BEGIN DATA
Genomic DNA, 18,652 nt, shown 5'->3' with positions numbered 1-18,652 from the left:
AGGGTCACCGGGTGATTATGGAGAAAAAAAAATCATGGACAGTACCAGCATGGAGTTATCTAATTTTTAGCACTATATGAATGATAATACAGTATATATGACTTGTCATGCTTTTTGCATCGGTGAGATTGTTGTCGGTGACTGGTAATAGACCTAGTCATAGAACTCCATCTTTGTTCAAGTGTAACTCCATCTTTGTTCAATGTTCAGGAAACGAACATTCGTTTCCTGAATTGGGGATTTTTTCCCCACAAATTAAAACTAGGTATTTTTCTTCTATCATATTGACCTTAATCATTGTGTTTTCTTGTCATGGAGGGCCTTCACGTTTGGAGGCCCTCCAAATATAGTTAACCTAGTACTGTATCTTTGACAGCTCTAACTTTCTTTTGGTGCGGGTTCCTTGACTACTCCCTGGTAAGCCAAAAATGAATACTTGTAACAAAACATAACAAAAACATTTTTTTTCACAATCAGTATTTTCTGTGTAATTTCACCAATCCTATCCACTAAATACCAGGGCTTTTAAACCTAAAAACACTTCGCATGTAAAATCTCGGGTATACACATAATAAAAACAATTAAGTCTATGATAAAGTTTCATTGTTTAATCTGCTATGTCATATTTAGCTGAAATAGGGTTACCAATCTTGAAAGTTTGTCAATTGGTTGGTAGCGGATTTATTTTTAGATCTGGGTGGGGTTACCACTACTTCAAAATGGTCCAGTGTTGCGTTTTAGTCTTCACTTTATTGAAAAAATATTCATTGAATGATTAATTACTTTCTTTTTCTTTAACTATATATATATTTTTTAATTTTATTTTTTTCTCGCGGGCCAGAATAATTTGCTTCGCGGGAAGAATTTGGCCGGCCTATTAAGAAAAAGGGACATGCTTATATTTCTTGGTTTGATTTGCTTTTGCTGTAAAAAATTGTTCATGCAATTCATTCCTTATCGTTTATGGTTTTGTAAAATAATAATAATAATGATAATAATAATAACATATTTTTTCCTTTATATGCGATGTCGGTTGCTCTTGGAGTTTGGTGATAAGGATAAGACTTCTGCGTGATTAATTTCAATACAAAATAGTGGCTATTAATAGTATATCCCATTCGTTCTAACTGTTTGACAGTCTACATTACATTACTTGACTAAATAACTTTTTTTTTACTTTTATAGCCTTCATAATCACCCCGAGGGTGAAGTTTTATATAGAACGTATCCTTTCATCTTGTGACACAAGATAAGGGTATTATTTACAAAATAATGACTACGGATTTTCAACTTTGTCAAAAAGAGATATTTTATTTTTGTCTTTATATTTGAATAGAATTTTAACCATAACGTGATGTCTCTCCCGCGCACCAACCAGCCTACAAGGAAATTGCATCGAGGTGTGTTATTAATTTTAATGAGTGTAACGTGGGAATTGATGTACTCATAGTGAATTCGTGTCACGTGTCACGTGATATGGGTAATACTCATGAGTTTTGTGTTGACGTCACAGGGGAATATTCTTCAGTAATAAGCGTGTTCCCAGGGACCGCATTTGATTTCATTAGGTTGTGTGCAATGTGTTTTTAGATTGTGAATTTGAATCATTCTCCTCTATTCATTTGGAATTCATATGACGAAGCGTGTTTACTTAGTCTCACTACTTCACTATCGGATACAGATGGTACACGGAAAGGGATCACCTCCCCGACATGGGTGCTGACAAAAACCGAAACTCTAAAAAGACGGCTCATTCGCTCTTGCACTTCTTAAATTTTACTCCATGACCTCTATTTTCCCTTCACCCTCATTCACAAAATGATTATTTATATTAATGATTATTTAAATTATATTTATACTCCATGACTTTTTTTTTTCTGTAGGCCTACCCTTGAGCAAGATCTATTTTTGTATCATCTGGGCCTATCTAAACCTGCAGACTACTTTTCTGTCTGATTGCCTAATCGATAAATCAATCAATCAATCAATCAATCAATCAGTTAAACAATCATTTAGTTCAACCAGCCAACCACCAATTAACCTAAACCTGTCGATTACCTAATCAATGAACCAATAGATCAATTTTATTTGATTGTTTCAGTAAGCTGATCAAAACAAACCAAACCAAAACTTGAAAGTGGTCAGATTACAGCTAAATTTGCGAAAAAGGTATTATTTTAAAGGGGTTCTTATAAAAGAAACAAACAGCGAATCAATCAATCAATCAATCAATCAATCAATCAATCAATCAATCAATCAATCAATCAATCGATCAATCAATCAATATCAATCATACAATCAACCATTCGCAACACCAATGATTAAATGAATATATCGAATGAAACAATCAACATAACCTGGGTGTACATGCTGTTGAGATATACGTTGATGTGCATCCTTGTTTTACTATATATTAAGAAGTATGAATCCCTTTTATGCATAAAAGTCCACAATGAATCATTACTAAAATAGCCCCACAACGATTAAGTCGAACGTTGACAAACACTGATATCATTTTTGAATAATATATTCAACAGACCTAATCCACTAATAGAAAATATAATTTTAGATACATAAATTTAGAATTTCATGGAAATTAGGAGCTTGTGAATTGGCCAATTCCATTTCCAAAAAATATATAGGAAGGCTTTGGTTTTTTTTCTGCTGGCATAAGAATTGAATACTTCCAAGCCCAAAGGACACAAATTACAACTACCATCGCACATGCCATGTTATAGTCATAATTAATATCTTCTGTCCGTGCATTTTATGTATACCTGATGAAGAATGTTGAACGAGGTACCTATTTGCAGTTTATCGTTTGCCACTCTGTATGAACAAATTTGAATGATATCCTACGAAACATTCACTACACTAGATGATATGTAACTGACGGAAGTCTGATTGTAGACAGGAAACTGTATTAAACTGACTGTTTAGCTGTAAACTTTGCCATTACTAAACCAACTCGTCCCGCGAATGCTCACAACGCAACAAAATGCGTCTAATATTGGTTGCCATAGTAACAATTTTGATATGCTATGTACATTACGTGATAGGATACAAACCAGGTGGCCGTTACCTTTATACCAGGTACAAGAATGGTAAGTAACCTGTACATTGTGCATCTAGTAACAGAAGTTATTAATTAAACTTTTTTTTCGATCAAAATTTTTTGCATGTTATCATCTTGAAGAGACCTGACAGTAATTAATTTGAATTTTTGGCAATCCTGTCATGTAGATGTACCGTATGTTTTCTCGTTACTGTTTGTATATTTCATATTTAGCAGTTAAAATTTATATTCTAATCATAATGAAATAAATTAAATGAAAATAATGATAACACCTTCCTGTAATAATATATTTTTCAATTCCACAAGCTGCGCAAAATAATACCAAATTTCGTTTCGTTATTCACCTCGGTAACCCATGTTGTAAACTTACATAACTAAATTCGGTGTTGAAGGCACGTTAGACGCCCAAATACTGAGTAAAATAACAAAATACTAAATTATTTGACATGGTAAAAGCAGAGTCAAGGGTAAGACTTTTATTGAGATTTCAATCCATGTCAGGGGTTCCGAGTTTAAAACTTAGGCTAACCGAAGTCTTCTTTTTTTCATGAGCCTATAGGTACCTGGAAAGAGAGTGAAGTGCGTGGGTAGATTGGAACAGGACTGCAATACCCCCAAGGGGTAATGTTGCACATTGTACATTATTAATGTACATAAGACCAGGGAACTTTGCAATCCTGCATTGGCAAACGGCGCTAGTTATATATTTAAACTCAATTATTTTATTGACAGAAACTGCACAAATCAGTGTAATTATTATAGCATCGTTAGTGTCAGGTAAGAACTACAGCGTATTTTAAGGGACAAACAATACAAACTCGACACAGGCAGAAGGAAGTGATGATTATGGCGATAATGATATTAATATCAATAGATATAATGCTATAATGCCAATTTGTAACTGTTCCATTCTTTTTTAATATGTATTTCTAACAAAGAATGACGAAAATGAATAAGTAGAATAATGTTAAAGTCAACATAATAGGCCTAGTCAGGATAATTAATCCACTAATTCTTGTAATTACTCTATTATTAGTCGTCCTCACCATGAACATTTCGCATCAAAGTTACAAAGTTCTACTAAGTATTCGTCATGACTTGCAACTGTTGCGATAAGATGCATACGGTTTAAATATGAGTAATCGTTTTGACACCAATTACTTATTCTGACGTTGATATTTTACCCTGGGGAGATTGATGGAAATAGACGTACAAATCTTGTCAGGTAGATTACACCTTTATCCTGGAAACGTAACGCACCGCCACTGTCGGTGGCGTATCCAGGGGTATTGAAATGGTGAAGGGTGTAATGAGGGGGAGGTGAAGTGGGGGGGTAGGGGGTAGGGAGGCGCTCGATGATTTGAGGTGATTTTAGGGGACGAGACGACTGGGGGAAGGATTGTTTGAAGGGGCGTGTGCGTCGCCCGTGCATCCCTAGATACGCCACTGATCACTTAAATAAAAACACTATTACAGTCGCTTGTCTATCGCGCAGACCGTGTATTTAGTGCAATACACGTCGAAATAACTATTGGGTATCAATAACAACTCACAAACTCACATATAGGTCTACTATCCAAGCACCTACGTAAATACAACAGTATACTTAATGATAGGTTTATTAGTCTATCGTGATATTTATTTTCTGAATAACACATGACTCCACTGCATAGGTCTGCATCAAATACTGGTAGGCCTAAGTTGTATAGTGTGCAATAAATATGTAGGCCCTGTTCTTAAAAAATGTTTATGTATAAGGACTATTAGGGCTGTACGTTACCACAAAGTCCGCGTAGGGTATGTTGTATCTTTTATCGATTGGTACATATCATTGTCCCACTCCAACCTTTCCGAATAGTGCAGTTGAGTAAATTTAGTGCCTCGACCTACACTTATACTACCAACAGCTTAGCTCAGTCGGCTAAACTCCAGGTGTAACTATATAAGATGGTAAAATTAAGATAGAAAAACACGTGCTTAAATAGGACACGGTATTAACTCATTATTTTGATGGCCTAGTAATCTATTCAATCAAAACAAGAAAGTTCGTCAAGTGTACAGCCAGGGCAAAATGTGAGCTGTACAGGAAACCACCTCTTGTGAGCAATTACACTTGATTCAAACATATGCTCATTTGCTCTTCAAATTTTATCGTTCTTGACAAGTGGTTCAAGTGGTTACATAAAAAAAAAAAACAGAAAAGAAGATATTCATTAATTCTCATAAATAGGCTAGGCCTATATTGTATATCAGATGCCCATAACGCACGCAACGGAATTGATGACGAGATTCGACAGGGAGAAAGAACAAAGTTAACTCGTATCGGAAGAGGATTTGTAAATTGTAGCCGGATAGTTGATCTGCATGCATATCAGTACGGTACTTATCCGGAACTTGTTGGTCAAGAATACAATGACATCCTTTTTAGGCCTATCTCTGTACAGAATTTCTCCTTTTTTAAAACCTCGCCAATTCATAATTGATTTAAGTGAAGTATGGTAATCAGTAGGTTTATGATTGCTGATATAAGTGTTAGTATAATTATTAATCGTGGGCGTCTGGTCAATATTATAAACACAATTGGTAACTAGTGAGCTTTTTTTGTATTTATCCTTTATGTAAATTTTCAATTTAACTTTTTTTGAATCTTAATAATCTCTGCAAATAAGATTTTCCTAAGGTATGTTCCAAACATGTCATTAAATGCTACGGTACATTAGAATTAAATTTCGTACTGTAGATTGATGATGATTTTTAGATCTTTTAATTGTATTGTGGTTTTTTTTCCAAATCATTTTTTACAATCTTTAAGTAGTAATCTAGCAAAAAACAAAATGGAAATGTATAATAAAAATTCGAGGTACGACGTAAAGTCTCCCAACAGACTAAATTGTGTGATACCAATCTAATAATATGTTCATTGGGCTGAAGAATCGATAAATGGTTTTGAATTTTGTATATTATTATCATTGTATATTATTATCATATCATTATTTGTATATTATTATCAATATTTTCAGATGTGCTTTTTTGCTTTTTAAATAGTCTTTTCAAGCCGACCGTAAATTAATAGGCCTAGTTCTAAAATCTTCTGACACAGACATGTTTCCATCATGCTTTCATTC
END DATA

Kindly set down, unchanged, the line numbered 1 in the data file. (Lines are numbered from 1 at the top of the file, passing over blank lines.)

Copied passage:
Genomic DNA, 18,652 nt, shown 5'->3' with positions numbered 1-18,652 from the left: